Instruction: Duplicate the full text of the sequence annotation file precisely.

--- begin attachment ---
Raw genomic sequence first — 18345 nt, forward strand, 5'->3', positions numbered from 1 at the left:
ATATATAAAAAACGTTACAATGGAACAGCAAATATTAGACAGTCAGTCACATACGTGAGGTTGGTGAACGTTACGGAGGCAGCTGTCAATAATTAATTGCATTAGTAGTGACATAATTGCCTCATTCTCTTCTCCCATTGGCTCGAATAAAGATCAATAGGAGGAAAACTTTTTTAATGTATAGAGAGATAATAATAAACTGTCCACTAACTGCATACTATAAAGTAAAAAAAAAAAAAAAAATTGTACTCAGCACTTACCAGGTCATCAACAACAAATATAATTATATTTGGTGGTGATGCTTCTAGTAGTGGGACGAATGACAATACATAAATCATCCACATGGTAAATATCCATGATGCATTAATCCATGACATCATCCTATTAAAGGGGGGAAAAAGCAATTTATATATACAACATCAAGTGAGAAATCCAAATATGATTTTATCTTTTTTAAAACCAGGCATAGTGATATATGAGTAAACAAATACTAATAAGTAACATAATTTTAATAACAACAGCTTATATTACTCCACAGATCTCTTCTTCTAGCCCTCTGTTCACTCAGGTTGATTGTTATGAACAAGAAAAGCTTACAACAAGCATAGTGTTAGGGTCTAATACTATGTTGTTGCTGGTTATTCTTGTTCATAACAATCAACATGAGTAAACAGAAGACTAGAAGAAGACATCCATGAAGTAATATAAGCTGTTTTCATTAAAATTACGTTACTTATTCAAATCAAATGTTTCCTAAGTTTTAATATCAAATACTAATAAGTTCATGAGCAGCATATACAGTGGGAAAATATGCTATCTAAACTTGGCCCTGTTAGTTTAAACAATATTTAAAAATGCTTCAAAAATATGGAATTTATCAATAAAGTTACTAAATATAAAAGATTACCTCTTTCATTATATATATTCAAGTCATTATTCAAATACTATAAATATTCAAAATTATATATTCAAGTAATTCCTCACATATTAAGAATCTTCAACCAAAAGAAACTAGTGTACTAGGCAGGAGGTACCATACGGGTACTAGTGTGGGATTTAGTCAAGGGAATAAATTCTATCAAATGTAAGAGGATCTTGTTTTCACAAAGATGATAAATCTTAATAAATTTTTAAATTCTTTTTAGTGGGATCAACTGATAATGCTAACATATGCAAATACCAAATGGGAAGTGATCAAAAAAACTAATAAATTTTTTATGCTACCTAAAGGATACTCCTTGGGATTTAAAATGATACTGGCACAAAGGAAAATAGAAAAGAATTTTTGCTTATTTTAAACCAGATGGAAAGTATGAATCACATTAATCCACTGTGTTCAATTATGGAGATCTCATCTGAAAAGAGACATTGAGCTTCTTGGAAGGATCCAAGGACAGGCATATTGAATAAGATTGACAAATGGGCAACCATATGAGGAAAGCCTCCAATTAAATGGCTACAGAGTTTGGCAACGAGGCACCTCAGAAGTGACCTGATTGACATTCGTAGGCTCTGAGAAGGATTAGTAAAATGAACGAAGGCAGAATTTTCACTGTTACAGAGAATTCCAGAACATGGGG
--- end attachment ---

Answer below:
Raw genomic sequence first — 18345 nt, forward strand, 5'->3', positions numbered from 1 at the left:
ATATATAAAAAACGTTACAATGGAACAGCAAATATTAGACAGTCAGTCACATACGTGAGGTTGGTGAACGTTACGGAGGCAGCTGTCAATAATTAATTGCATTAGTAGTGACATAATTGCCTCATTCTCTTCTCCCATTGGCTCGAATAAAGATCAATAGGAGGAAAACTTTTTTAATGTATAGAGAGATAATAATAAACTGTCCACTAACTGCATACTATAAAGTAAAAAAAAAAAAAAAAATTGTACTCAGCACTTACCAGGTCATCAACAACAAATATAATTATATTTGGTGGTGATGCTTCTAGTAGTGGGACGAATGACAATACATAAATCATCCACATGGTAAATATCCATGATGCATTAATCCATGACATCATCCTATTAAAGGGGGGAAAAAGCAATTTATATATACAACATCAAGTGAGAAATCCAAATATGATTTTATCTTTTTTAAAACCAGGCATAGTGATATATGAGTAAACAAATACTAATAAGTAACATAATTTTAATAACAACAGCTTATATTACTCCACAGATCTCTTCTTCTAGCCCTCTGTTCACTCAGGTTGATTGTTATGAACAAGAAAAGCTTACAACAAGCATAGTGTTAGGGTCTAATACTATGTTGTTGCTGGTTATTCTTGTTCATAACAATCAACATGAGTAAACAGAAGACTAGAAGAAGACATCCATGAAGTAATATAAGCTGTTTTCATTAAAATTACGTTACTTATTCAAATCAAATGTTTCCTAAGTTTTAATATCAAATACTAATAAGTTCATGAGCAGCATATACAGTGGGAAAATATGCTATCTAAACTTGGCCCTGTTAGTTTAAACAATATTTAAAAATGCTTCAAAAATATGGAATTTATCAATAAAGTTACTAAATATAAAAGATTACCTCTTTCATTATATATATTCAAGTCATTATTCAAATACTATAAATATTCAAAATTATATATTCAAGTAATTCCTCACATATTAAGAATCTTCAACCAAAAGAAACTAGTGTACTAGGCAGGAGGTACCATACGGGTACTAGTGTGGGATTTAGTCAAGGGAATAAATTCTATCAAATGTAAGAGGATCTTGTTTTCACAAAGATGATAAATCTTAATAAATTTTTAAATTCTTTTTAGTGGGATCAACTGATAATGCTAACATATGCAAATACCAAATGGGAAGTGATCAAAAAAACTAATAAATTTTTTATGCTACCTAAAGGATACTCCTTGGGATTTAAAATGATACTGGCACAAAGGAAAATAGAAAAGAATTTTTGCTTATTTTAAACCAGATGGAAAGTATGAATCACATTAATCCACTGTGTTCAATTATGGAGATCTCATCTGAAAAGAGACATTGAGCTTCTTGGAAGGATCCAAGGACAGGCATATTGAATAAGATTGACAAATGGGCAACCATATGAGGAAAGCCTCCAATTAAATGGCTACAGAGTTTGGCAACGAGGCACCTCAGAAGTGACCTGATTGACATTCGTAGGCTCTGAGAAGGATTAGTAAAATGAACGAAGGCAGAATTTTCACTGTTACAGAGAATTCCAGAACATGGGG